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HBase, mail # user - DataNode Hardware


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Re: DataNode Hardware
Amandeep Khurana 2012-07-12, 20:26
The issue with having lower cores per box is that you are collocating datanode, region servers, task trackers and then the MR tasks themselves too. Plus you need a core for the OS too. These are things that need to run on a single node, so you need a minimum amount of resources that can handle all of this well. I don't see how you will be able to do compute heavy stuff in 4 cores even if you give 1 to the OS, 1 to datanodes and task tracker processes and 1 to the region server. You are left with only 1 core for the actual tasks to run.

Also, if you really want low latency access to data in a reliable manner, I would separate out the MR framework onto an independent cluster and put HBase on an independent cluster. The MR framework will talk to the HBase cluster for look ups though. You'll still benefit from the caching etc but HBase will be able to guarantee performance better.

-Amandeep
On Thursday, July 12, 2012 at 1:20 PM, Bartosz M. Frak wrote:

> Amandeep Khurana wrote:
> > Inline.
> >
> >
> > On Thursday, July 12, 2012 at 12:56 PM, Bartosz M. Frak wrote:
> >
> > > Quick question about data node hadrware. I've read a few articles, which
> > > cover the basics, including the Cloudera's recommendations here:
> > > http://www.cloudera.com/blog/2010/03/clouderas-support-team-shares-some-basic-hardware-recommendations/
> > >
> > > The article is from early 2010, but I'm assuming that the general
> > > guidelines haven't deviated much from the recommended baselines. I'm
> > > skewing my build towards the "Compute optimized" side of the spectrum,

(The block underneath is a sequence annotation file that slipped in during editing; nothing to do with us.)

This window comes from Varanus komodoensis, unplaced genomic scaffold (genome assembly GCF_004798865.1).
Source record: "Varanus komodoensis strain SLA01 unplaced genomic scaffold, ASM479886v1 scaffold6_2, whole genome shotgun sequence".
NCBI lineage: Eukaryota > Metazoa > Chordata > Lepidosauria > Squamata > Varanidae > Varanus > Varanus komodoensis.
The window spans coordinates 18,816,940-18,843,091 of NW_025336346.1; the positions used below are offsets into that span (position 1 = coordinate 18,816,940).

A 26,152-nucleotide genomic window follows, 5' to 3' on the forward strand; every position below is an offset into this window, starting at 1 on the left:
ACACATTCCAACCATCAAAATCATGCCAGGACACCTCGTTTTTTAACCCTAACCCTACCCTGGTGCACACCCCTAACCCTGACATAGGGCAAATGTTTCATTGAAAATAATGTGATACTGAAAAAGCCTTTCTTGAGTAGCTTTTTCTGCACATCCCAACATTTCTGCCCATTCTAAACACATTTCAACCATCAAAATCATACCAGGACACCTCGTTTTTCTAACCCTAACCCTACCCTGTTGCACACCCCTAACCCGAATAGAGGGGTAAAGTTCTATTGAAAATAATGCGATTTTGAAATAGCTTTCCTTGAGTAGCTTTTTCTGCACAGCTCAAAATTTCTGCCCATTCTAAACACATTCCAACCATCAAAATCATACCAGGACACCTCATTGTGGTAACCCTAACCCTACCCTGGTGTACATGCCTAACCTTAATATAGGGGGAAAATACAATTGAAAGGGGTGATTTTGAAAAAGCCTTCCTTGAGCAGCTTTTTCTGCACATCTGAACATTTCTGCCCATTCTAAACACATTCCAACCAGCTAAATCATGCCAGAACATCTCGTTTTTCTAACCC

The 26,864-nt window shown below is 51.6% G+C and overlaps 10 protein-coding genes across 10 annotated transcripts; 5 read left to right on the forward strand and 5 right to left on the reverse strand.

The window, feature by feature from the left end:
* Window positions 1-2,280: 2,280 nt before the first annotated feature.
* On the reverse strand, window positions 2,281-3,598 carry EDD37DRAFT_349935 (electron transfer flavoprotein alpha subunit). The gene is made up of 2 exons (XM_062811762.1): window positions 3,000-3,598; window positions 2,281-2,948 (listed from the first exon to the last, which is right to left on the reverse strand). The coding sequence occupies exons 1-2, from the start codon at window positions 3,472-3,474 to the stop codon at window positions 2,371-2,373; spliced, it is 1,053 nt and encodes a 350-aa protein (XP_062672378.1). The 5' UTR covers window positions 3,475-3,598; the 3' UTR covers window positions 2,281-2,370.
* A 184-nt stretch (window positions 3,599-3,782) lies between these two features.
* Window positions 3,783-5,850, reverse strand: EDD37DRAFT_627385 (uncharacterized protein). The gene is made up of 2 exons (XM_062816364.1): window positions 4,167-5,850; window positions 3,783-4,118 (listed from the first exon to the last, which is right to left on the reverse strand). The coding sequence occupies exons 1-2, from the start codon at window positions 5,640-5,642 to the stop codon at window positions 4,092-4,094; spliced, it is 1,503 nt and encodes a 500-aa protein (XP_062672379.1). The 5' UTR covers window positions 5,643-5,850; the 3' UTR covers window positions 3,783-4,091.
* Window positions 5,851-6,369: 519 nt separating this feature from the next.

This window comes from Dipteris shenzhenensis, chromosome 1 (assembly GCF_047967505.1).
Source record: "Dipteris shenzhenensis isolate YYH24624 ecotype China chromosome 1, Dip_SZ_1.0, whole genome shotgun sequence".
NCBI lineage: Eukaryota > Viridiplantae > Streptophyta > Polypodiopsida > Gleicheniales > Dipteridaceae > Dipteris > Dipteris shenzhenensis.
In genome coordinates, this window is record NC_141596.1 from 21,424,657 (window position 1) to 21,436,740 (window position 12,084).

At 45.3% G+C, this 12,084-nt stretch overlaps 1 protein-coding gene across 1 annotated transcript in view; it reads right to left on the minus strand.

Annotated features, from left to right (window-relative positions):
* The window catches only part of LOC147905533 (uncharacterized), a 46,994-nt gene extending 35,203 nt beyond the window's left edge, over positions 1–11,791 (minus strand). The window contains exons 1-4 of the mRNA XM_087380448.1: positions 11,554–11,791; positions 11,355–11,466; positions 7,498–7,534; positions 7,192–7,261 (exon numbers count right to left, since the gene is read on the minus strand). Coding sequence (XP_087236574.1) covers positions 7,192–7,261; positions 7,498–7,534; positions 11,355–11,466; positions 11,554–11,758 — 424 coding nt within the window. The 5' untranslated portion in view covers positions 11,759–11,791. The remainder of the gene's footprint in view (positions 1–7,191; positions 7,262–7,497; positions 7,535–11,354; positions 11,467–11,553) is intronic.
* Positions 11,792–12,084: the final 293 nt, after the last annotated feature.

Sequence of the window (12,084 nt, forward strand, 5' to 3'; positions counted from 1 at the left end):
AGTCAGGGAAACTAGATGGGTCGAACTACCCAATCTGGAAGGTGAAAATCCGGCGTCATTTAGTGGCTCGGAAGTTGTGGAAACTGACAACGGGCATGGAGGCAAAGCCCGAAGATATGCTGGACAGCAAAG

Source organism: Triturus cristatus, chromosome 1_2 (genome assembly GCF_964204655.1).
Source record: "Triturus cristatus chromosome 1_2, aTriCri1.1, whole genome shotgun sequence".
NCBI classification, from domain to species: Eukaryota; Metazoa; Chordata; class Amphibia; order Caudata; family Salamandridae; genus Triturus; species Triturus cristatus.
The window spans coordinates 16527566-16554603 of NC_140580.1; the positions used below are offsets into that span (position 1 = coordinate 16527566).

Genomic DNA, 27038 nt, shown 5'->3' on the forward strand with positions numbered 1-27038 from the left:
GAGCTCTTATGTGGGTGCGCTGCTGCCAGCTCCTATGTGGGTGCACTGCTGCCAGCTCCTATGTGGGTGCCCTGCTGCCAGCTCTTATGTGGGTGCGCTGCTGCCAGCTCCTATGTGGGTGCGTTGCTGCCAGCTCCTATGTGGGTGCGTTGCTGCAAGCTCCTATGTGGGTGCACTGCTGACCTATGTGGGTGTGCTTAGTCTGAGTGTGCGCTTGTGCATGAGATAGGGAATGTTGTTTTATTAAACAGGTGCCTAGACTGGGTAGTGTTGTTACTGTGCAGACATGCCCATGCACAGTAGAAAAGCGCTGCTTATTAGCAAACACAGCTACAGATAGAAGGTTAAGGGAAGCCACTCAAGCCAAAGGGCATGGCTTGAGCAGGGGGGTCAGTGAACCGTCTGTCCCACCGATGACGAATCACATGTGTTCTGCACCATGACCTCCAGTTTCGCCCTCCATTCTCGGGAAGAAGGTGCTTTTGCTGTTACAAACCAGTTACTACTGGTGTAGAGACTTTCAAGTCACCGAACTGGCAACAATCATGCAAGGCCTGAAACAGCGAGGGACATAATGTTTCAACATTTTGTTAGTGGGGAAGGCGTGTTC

> > > which calls for a a 1:1 core to spindle model and more RAM for per node
> > > for in-memory caching.
> > >
> > >
> >
> > Why are you skewing more towards compute optimized. Are you expecting to run compute intensive MR interacting with HBase tables?
> >
> >
>
> Correct. We'll storing dense raw numerical time-based data, which will
> need to be transformed (decimated, FFTed, correlated, etc) with
> relatively low latency (under 10 seconds). We also expect repeatable
> reads, where the same piece of data is "looked" at more than once in a
> short amount of time. This is where we are hoping that in-memory caching
> and data node affinity can help us.
> > > Other important consideration is low(ish) power
> > > consumption. With that in mind I had specced out the following (per node):
> > >
> > > Chassis: 1U Supermicro chassis with 2x 1Gb/sec ethernet ports
> > > (http://www.supermicro.com/products/system/1u/5017/sys-5017c-mtf.cfm)
> > > (~500USD)
> > > Memory: 32GB Unbuffered ECC RAM (~280USD)
> > > Disks: 4x2TBHitachi Ultrastar 7200RPM SAS Drives (~960USD)
> > >
> > >
> >
> > You can use plain SATA. Don't need SAS.
> >
> >
>
> This is a government sponsored project, so some requirements (like MTBF
> and spindle warranty) for are "set in stone", but I'll look into that.
> > > CPU: 1x Intel E3-1230-v2 (3.3Ghz 4 Core / 8 Thread 69W) (~240USD)
> > >
> > >
> >
> > Consider getting dual hex core CPUs.
> >
> >
>
> I'm trying to avoid that for two reasons. Dual socket boards are (1)
> more expensive and (2) power hungry. Additionally the CPUs for those
> boards are also more expensive and less efficient than the one socket
> counterparts (take a look at Intel's E3 and E5 line pricing). The
> guidelines from the quited article state:
>
> "Compute Intensive Configuration (2U/machine): Two quad core CPUs,
> 48-72GB memory, and 8 disk drives (1TB or 2TB). These are often used
> when a combination of large in-memory models and heavy reference data
> caching is required."
>
> My two 1U machines, which are equivalent to this remediations have 8
> (very fast, low wattage) cores, 64GB RAM and 8 2TB disks.
>
> > > The backplane will consist of a dedicated high powered switch (not sure
> > > which one yet) with each node utilizing link aggregation.
> > >
> > > Does this look reasonable? We are looking into buying 4-5 of those for
> > > our initial test bench for under $10000 and plan to expand to about